As expected, levels of the weight regulatory hormones adiponectin and leptin were lower and higher, respectively, in obese individuals than in non-obese controls [48]. The levels of leptin in blood and adipose tissue were inversely correlated with gene expression of ZIP14. It has been known for many years that levels of zinc and leptin are correlated. Several studies investigating healthy, obese, or obese type 2 diabetic individuals have shown an inverse correlation between plasma leptin and zinc levels [4951]. Our finding of an inverse correlation between ZIP14 gene expression and the level of leptin suggests a complex relationship between leptin and zinc homeostasis that involves intracellular zinc homeostasis in adipose tissue, not just total zinc levels in blood.

No correlation was found between ZIP14 gene expression and the total zinc level in blood. Although several studies confirmed that the circulating zinc level is reduced in obese individuals, zinc levels appear to be highly variable, even in obese individuals [5254]. In the current study, the zinc concentration did not significantly differ between obese individuals and non-obese controls. This confirms a report that the level of zinc in erythrocytes, but not in plasma, differs between obese individuals and non-obese controls [55]. The serum zinc level must be interpreted with caution and is not generally considered to be a reliable biomarker of zinc status, but is often the only available measurement [34].

Conclusion

In summary, the gene expression of ZIP14, a zinc and iron importer, is reversibly down-regulated in adipose tissue in chronic obesity and is inversely linked to several clinical markers of lipid and glucose homeostasis. Furthermore, gene expression of ZIP14 is linked with adipogenesis, as suggested by its correlation with gene expression of the adipogenic transcription factor PPARγ. No PPARγ-binding motifs were found in the promoter sequence of ZIP14; and we suggest that the connection between ZIP14 and PPARγ could be linked to the zinc-importing functions of ZIP14 during adipogenesis although a contribution from inflammatory cytokines cannot be excluded. We speculate that ZIP14 could prove to be not only a new biomarker of metabolic stress but possibly a future medical target in the treatment of obesity, affecting intracellular zinc regulation and adipogenesis and thereby supporting a healthy adipose tissue expansion.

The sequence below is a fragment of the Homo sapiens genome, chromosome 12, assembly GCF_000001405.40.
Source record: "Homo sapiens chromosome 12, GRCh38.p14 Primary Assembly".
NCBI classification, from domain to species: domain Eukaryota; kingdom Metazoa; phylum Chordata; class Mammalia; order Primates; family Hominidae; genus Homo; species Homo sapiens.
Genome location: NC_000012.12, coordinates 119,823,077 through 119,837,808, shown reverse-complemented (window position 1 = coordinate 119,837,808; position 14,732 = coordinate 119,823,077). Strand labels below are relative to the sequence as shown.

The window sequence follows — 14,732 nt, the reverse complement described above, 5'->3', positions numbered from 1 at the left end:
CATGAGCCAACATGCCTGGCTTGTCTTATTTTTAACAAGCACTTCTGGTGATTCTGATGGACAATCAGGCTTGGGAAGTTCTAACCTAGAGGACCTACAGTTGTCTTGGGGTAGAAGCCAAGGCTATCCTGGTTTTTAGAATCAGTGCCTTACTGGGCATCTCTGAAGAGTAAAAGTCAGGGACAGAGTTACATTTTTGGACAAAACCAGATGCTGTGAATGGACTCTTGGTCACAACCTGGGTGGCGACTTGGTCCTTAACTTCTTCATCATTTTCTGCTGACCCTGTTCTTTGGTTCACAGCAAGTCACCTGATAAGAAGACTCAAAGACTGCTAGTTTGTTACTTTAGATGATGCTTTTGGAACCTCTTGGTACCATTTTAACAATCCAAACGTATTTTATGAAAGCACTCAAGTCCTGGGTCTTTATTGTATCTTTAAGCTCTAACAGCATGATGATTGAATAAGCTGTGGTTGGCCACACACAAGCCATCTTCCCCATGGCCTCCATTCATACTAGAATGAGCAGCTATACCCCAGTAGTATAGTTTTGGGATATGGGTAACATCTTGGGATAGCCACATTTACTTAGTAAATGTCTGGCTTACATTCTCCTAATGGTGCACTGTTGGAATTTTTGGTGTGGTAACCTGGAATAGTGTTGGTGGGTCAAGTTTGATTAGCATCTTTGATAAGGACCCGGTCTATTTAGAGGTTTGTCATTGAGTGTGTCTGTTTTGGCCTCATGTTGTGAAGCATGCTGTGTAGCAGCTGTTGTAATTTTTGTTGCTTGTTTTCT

Consent and permission

This study was approved by the Central Denmark Region Committees on Biomedical Research Ethics and the Danish Data Protection Agency. All participants gave their written consent before investigation.

Abbreviations

A-FABP: 

Fatty acid binding protein 4

BMI: 

Body mass index

HDL: 

High-density lipoprotein

HOMA: 

Homeostasis model assessment

IL: 

Interleukin

LDL: 

Low-density lipoprotein

LRP10: 

Low density lipoprotein receptor-related protein 10

MTF-1: 

Metal-response element-binding transcription factor 1

PPARγ: 

Peroxisome proliferator-activated receptor gamma

TNF-α: 

Tumor necrotic factor-α

Declarations

Acknowledgements

The authors thank Karen Skjødt Sørensen, Lenette Pedersen, and Pia Hornbek for providing excellent technical assistance, the Department of Clinical Biochemistry, Randers Hospital for guidance and measurement of zinc and iron levels, and Associate Professor Bo Martin Bibby for providing statistical guidance and advice. We thank Aarhus University, The Margrethe Møller Foundation, and The A.P. Møller Foundation for the Advancement of Medical Science for financial support. None of the funding resources had any involvement in the design, writing or decisions regarding the study.

Open AccessThis article is distributed under the terms of the Creative Commons Attribution 4.0 International License (http://creativecommons.org/licenses/by/4.0/), which permits unrestricted use, distribution, and reproduction in any medium, provided you give appropriate credit to the original author(s) and the source, provide a link to the Creative Commons license, and indicate if changes were made. The Creative Commons Public Domain Dedication waiver (http://creativecommons.org/publicdomain/zero/1.0/) applies to the data made available in this article, unless otherwise stated.

Authors’ Affiliations

(1)
Department of Biomedicine, Faculty of Health, Aarhus University
(2)
Department of Clinical Medicine, Faculty of Health, Aarhus University
(3)
Department of Endocrinology (MEA), Aarhus University Hospital
(4)
Department of Medicine, Center for Diabetes Research, Gentofte University Hospital

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© Maxel et al. 2015